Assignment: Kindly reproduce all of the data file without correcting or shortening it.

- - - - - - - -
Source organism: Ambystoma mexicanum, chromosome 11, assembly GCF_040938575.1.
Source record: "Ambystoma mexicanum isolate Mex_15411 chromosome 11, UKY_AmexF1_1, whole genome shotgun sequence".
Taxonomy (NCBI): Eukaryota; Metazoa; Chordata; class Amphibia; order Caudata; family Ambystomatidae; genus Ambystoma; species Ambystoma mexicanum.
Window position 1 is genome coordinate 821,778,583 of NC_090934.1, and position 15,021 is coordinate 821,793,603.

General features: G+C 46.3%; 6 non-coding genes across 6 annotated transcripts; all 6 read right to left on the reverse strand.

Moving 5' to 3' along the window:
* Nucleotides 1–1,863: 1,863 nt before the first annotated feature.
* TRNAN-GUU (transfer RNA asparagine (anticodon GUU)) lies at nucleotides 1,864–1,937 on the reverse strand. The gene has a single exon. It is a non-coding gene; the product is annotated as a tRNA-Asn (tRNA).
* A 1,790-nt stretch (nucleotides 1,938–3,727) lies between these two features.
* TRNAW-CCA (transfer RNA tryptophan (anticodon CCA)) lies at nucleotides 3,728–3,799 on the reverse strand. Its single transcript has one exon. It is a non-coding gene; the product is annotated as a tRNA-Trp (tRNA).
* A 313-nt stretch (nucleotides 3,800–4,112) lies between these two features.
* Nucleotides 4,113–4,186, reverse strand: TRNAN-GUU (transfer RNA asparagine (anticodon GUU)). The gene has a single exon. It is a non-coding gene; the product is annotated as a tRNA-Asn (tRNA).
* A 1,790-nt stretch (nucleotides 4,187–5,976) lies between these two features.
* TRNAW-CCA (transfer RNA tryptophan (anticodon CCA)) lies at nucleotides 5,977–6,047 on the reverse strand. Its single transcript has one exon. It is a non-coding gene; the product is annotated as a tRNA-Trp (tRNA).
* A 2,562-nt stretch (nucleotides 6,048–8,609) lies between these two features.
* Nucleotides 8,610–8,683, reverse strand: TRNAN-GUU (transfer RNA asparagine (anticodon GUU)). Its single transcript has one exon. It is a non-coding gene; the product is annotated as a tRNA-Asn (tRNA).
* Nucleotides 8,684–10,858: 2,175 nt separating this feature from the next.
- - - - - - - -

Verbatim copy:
Source organism: Ambystoma mexicanum, chromosome 11, assembly GCF_040938575.1.
Source record: "Ambystoma mexicanum isolate Mex_15411 chromosome 11, UKY_AmexF1_1, whole genome shotgun sequence".
Taxonomy (NCBI): Eukaryota; Metazoa; Chordata; class Amphibia; order Caudata; family Ambystomatidae; genus Ambystoma; species Ambystoma mexicanum.
Window position 1 is genome coordinate 821,778,583 of NC_090934.1, and position 15,021 is coordinate 821,793,603.

General features: G+C 46.3%; 6 non-coding genes across 6 annotated transcripts; all 6 read right to left on the reverse strand.

Moving 5' to 3' along the window:
* Nucleotides 1–1,863: 1,863 nt before the first annotated feature.
* TRNAN-GUU (transfer RNA asparagine (anticodon GUU)) lies at nucleotides 1,864–1,937 on the reverse strand. The gene has a single exon. It is a non-coding gene; the product is annotated as a tRNA-Asn (tRNA).
* A 1,790-nt stretch (nucleotides 1,938–3,727) lies between these two features.
* TRNAW-CCA (transfer RNA tryptophan (anticodon CCA)) lies at nucleotides 3,728–3,799 on the reverse strand. Its single transcript has one exon. It is a non-coding gene; the product is annotated as a tRNA-Trp (tRNA).
* A 313-nt stretch (nucleotides 3,800–4,112) lies between these two features.
* Nucleotides 4,113–4,186, reverse strand: TRNAN-GUU (transfer RNA asparagine (anticodon GUU)). The gene has a single exon. It is a non-coding gene; the product is annotated as a tRNA-Asn (tRNA).
* A 1,790-nt stretch (nucleotides 4,187–5,976) lies between these two features.
* TRNAW-CCA (transfer RNA tryptophan (anticodon CCA)) lies at nucleotides 5,977–6,047 on the reverse strand. Its single transcript has one exon. It is a non-coding gene; the product is annotated as a tRNA-Trp (tRNA).
* A 2,562-nt stretch (nucleotides 6,048–8,609) lies between these two features.
* Nucleotides 8,610–8,683, reverse strand: TRNAN-GUU (transfer RNA asparagine (anticodon GUU)). Its single transcript has one exon. It is a non-coding gene; the product is annotated as a tRNA-Asn (tRNA).
* Nucleotides 8,684–10,858: 2,175 nt separating this feature from the next.